They loved me. I was hitting the high notes, working the room, looking good. My polyester dress had been carefully chosen to complement the sanctuary carpet and matching upholstered pews. It covered my bare arms with a floaty chiffon shrug, so no one could fault me for inciting impurities amongst the menfolk, and the rhinestone belt around my waist was neither overly flashy nor tightly cinched, so as not to attract any envy from the women, either. My look was exactly right. I reminded them of their granddaughter or sister or the girl next door, if only she would get over that bad boyfriend and get herself back in church where she belongs. Of course they loved me.
I’ve always been a pretty good singer—better than you’ll find in most churches, but by no means the best. I just know how to make people think I am more gifted than I really am. “Oh, that Ruby Fae,” they say, “she lights up the whole church when she sings.” Back in high school, the show choir judges all loved me, too. They’d go on and on about my “stage presence” and “energy” and things like that. The other show choir kids wanted to know my secret, but there’s no great trick to performing. All you have to do is stand aside and let the song go on without you. A good song is like a half-broke horse with an idea all its own and there’s no use trying to wrangle it. All you do is open the gate.
I liked singing Poor Wayfaring Stranger as a solo and accompanying myself on my guitar, so I wouldn’t have to warn anyone else to get out of the song’s way. The last time through the chorus, the guitar dropped out and an older verse, often forgotten, sprang free. And I’ll go singing, home to God. I shivered. Singing. Home to God. The people in their pews did, too. Shivered, I mean. We all waited, breathless.
A beat of silence followed and I knew that the audience—I mean, congregation—would talk it over later and debate the etiquette of applause in church, but they broke with protocol and clapped anyway. Some of them thought they had clapped for me and disapproved, but others knew different, and those lucky ones would carry the song with them all week. I broke into a smile.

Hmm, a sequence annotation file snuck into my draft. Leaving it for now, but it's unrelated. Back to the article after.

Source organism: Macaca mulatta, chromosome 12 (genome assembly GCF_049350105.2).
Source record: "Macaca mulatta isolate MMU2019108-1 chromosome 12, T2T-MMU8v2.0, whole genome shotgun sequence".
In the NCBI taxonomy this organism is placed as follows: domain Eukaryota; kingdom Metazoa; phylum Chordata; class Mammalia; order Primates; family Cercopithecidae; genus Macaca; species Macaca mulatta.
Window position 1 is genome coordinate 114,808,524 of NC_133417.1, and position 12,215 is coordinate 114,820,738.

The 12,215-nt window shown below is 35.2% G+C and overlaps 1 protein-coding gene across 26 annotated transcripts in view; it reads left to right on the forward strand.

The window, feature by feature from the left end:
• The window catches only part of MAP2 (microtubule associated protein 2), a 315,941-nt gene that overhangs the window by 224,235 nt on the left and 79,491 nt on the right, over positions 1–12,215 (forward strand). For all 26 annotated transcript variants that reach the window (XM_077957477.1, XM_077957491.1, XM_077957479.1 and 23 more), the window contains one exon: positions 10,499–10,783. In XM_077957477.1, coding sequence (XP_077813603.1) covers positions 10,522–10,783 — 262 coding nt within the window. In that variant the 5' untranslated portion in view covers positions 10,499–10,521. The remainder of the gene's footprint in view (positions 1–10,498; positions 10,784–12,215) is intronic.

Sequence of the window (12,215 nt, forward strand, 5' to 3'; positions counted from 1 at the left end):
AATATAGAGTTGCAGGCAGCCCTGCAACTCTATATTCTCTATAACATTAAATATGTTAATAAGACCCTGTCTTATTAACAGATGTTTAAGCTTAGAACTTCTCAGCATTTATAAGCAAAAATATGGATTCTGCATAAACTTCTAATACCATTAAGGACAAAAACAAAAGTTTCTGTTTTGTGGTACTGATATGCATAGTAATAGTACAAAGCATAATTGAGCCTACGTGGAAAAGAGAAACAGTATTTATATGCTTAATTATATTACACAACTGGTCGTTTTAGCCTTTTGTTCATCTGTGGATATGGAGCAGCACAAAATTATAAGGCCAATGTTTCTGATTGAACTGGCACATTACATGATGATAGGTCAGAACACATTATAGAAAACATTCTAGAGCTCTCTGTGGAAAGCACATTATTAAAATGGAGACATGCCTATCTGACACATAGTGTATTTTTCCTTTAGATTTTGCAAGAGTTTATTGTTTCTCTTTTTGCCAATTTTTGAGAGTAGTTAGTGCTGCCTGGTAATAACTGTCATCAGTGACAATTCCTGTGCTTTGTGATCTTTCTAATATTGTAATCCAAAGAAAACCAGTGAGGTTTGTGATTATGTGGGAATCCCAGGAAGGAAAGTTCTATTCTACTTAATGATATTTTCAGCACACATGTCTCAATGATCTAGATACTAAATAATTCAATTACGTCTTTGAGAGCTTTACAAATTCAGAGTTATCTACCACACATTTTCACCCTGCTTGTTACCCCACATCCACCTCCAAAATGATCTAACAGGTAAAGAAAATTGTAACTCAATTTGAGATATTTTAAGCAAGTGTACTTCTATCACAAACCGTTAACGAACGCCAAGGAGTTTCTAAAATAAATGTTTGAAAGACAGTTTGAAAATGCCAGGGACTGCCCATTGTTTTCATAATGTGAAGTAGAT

“What was that up there?” JW hissed. “I told you not to try anything unrehearsed.” The bouncy gospel music covered his words and the Joy of the Lord that was pasted on his face hid his disapproval from the congregation. He ushered me to my seat on Wife’s Row like a devoted husband, even as his vice-grip fingers bit into the flesh of my arm. It would bruise, no doubt. Maybe that’s why sleeveless dresses are a sin. They show too much that husbands don’t want seen.
“Are you trying to make me look stupid?” he whispered, still smiling. He settled the Bible on my lap and riffed the pages open to Revelations. On cue, I reached up and tweaked his bow tie against his lapel and smoothed his ruffled shirt front. He looked over my shoulder at the congregation and winked. I heard their soft sounds of polite amusement. In response, he dropped a sweet, chaste kiss on my cheek before bounding up the steps to the pulpit.
That tender little scene was a special new touch of his. Thoroughly discussed, debated, and deliberated by his father, of course, but it was all JW’s idea. The elder Reverend Jasper had been against it at first. He’d felt it showed an unseemly amount of passion, and worse, deference to a woman. But JW had held firm, for once, arguing that it showed the opposite; his benevolence in bestowing a kiss upon my cheek and the way that he stooped down to my seated height all drew attention to his ordained headship. My father-in-law agreed we could try it, and so, on a probationary basis, my husband was allowed to kiss me.
Of course it worked.
It was the kind of charming little touch that the churches liked to see. I could almost hear the collective sigh from the women in the congregation. So attentive to his wife, the married ones would say, approving. Please God, send me a Godly Husband like Reverend Jasper—the younger one! The single women would pray themselves to sleep that night. That don’t mean nothing, the married men would think. Does he take such good care of her when no one’s looking? That’s what counts. As for the unmarried men, I don’t know what they thought, because they weren’t there.